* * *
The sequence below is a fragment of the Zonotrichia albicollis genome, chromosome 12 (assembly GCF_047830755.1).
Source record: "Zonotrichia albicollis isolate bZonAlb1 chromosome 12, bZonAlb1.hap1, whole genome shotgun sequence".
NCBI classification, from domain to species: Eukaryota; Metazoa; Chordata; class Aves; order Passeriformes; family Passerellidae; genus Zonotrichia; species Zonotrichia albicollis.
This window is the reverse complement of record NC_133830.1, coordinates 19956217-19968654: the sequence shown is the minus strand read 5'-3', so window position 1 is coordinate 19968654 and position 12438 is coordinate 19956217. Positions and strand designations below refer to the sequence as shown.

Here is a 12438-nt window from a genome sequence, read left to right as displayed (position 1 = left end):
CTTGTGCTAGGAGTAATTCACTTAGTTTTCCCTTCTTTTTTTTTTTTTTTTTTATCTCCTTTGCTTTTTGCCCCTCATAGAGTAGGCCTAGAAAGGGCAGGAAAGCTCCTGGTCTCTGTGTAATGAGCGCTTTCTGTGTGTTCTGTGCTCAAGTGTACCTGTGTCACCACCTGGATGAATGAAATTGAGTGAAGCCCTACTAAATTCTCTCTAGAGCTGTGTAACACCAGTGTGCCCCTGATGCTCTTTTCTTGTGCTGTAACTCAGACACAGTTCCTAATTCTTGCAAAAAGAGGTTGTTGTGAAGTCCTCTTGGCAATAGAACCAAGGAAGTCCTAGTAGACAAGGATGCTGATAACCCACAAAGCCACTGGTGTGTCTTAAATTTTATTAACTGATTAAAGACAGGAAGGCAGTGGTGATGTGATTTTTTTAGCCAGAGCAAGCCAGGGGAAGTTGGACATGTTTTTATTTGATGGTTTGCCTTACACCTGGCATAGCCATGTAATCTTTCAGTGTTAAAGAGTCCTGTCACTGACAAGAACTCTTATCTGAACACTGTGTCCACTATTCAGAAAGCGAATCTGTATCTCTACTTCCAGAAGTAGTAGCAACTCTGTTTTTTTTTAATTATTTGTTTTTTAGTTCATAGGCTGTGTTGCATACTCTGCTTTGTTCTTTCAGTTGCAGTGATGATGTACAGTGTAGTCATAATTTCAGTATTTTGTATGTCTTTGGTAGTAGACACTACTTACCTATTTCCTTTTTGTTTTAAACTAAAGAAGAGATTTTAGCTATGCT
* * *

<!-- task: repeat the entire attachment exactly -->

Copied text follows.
The sequence below is a fragment of the Zonotrichia albicollis genome, chromosome 12 (assembly GCF_047830755.1).
Source record: "Zonotrichia albicollis isolate bZonAlb1 chromosome 12, bZonAlb1.hap1, whole genome shotgun sequence".
NCBI classification, from domain to species: Eukaryota; Metazoa; Chordata; class Aves; order Passeriformes; family Passerellidae; genus Zonotrichia; species Zonotrichia albicollis.
This window is the reverse complement of record NC_133830.1, coordinates 19956217-19968654: the sequence shown is the minus strand read 5'-3', so window position 1 is coordinate 19968654 and position 12438 is coordinate 19956217. Positions and strand designations below refer to the sequence as shown.

Here is a 12438-nt window from a genome sequence, read left to right as displayed (position 1 = left end):
CTTGTGCTAGGAGTAATTCACTTAGTTTTCCCTTCTTTTTTTTTTTTTTTTTTATCTCCTTTGCTTTTTGCCCCTCATAGAGTAGGCCTAGAAAGGGCAGGAAAGCTCCTGGTCTCTGTGTAATGAGCGCTTTCTGTGTGTTCTGTGCTCAAGTGTACCTGTGTCACCACCTGGATGAATGAAATTGAGTGAAGCCCTACTAAATTCTCTCTAGAGCTGTGTAACACCAGTGTGCCCCTGATGCTCTTTTCTTGTGCTGTAACTCAGACACAGTTCCTAATTCTTGCAAAAAGAGGTTGTTGTGAAGTCCTCTTGGCAATAGAACCAAGGAAGTCCTAGTAGACAAGGATGCTGATAACCCACAAAGCCACTGGTGTGTCTTAAATTTTATTAACTGATTAAAGACAGGAAGGCAGTGGTGATGTGATTTTTTTAGCCAGAGCAAGCCAGGGGAAGTTGGACATGTTTTTATTTGATGGTTTGCCTTACACCTGGCATAGCCATGTAATCTTTCAGTGTTAAAGAGTCCTGTCACTGACAAGAACTCTTATCTGAACACTGTGTCCACTATTCAGAAAGCGAATCTGTATCTCTACTTCCAGAAGTAGTAGCAACTCTGTTTTTTTTTAATTATTTGTTTTTTAGTTCATAGGCTGTGTTGCATACTCTGCTTTGTTCTTTCAGTTGCAGTGATGATGTACAGTGTAGTCATAATTTCAGTATTTTGTATGTCTTTGGTAGTAGACACTACTTACCTATTTCCTTTTTGTTTTAAACTAAAGAAGAGATTTTAGCTATGCT